The internet is a great place for finding inspiration and keeping up-to-date with top trends, especially when it comes to food and drink.
And one craze that is getting a lot of attention at the moment is the South Korean Dalgona coffee.
Described as a whipped cappuccino turned upside down – with the coffee being whipped, not the milk – the sugary concoction is not just pleasing to the eye, but it’s relatively easy to make with its four-part recipe.
Gaining worldwide popularity overnight on social media thanks to people being encouraged to self-isolate, this divine brew is also equally as appealing to look at, making it perfect for those looking to get their caffeine fix during lockdown.
The #DalgonaCoffee tag already has 191K posts on Instagram alone.
Named after a South Korean toffee, all it requires is milk, instant coffee, sugar and hot water. Simple.
Want to try it out for yourself? Here’s how..
- 2 tbsp instant coffee
- 2 tbsp of sugar (this can be any sugar – white, brown, raw or coconut)
- 2 tbsp hot water
- 400ml milk
- Put the instant coffee, sugar and hot water into a mixing bowl and whip the mixture with an electric hand-held whisk until it gets fluffy. It should also be light brown colour.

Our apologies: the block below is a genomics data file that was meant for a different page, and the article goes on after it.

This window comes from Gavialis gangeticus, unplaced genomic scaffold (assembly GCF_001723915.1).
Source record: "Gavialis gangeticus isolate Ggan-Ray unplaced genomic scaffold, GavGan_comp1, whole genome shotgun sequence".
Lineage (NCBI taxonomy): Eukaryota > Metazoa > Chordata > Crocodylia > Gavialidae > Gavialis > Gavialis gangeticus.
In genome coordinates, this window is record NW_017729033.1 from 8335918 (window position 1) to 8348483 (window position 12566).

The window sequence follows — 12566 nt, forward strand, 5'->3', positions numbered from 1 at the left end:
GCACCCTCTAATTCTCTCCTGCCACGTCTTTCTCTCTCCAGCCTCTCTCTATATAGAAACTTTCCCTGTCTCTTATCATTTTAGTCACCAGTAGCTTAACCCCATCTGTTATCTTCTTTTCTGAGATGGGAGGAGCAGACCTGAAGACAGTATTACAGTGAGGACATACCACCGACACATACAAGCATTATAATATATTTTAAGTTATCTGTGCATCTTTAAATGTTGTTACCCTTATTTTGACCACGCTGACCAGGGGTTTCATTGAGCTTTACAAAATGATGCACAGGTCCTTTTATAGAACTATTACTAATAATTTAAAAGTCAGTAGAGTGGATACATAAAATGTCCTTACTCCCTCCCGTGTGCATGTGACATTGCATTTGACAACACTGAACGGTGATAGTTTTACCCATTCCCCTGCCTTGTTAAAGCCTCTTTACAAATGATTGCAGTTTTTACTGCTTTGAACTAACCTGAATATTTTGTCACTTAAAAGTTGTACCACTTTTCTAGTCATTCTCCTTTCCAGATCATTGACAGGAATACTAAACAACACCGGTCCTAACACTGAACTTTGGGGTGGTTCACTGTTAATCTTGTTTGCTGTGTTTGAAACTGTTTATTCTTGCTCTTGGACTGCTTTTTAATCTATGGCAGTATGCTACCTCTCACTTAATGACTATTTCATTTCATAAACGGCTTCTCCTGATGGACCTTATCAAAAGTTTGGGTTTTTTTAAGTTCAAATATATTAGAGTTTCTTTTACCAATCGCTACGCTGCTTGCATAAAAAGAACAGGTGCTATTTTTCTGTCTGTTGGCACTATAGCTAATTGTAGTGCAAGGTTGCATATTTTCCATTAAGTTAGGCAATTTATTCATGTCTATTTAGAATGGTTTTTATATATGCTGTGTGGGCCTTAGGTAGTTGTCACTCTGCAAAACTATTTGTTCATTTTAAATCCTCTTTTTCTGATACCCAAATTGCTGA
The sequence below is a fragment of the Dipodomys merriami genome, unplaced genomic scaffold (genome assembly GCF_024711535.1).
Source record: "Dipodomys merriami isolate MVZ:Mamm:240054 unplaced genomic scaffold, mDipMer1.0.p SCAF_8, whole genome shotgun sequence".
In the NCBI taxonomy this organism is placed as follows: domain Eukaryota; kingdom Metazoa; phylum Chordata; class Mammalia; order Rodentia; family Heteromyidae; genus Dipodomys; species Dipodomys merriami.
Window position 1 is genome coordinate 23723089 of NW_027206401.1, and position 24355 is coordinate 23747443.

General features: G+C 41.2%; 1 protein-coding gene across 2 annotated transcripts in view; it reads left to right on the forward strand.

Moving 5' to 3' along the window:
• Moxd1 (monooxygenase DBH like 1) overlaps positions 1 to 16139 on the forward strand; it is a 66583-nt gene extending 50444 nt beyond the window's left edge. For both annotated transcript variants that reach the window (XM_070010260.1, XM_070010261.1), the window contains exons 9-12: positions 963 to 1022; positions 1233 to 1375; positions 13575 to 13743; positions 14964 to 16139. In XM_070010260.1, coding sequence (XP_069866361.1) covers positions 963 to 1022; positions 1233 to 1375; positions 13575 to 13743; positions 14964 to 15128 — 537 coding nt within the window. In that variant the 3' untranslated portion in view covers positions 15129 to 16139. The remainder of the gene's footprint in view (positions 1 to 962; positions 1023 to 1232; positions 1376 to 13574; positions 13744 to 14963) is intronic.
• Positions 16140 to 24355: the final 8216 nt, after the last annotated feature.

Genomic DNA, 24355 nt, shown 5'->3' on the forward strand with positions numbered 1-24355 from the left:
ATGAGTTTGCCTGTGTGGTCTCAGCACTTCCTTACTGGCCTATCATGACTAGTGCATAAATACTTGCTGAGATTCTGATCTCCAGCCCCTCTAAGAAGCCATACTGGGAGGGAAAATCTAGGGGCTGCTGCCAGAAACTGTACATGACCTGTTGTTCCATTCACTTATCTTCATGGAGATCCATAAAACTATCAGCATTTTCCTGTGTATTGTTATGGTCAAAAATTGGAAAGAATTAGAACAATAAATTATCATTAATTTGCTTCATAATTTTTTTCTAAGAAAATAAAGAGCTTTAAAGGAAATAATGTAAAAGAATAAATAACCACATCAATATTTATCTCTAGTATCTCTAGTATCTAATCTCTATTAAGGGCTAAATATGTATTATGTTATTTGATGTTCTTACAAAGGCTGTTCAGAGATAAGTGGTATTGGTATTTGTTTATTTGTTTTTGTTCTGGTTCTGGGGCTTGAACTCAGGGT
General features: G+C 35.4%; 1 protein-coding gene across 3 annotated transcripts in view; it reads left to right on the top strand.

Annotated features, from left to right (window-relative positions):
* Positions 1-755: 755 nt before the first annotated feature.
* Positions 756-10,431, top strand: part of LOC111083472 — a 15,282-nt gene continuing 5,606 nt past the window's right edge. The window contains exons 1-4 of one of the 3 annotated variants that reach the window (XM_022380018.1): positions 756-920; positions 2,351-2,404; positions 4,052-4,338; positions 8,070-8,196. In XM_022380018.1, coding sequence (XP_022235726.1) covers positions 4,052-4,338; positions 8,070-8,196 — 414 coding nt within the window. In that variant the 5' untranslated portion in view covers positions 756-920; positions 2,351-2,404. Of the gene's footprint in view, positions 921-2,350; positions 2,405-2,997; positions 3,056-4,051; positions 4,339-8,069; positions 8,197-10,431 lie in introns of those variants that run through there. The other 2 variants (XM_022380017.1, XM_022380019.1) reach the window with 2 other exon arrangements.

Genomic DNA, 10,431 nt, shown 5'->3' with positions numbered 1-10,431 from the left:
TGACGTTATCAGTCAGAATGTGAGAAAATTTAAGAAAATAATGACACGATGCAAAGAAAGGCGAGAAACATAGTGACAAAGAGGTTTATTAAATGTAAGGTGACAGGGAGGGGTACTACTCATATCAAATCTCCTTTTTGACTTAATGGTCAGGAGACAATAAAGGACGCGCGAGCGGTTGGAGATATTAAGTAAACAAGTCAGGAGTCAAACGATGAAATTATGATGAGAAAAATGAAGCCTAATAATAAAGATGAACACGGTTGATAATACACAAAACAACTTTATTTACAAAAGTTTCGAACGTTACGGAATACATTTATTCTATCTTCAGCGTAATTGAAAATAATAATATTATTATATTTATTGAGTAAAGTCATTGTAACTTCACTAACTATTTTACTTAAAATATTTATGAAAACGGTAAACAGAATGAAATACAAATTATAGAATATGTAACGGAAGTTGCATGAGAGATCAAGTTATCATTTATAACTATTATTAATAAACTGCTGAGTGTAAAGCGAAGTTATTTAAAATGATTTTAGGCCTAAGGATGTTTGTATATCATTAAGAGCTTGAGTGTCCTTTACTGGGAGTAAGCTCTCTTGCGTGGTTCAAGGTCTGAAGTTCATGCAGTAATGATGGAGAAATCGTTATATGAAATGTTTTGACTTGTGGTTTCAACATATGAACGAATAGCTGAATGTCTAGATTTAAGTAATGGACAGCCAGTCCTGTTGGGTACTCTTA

- Pour cold milk (or heat it if you want to serve it hot) into a glass – you can use ice with the cold milk – and divide between two heatproof glasses.
- Spoon the whipped coffee mixture on top of the milk. You can smooth it out or can add peaks to it by dragging it upwards with a spoon.
If you want to give it a boozy kick, you can also add in 1 tbsp of Baileys or Kahlua when you are adding the milk to the glass.
The frothy mixture is also great for topping brownies, dipping cookies into, or even incorporating into your home bakes.
Dalgona coffee, which is also known as beaten coffee in India and frappe in Greece, may not be everyone’s cup of tea though, with some artisan coffee producers and baristas not supporting it due to its use of instant coffee.
Instant brands represent the biggest share of the global coffee market, but companies have been criticised in the past for pushing prices for farmers down as they buy in bulk.
Louise Robertson, owner of The Cult of Coffee in Aberdeen, said: “The sad truth about this fad is that it relies on instant coffee to work. I’ve seen others try it with espresso but the results just aren’t the same when it comes to the consistency.
“Instant coffee isn’t something we’d recommend because of the issues with its supply chain as it has been found to be a product of unethical pricing and worker exploitation.
“While it might be cool for an Instagram video, I would encourage everyone to think carefully about the impact instant coffee has as you can make great quality coffee at home.
“I guess the one good thing about a trend like this is it gets people talking about coffee and the properties it has that allow you to attempt different drinks.”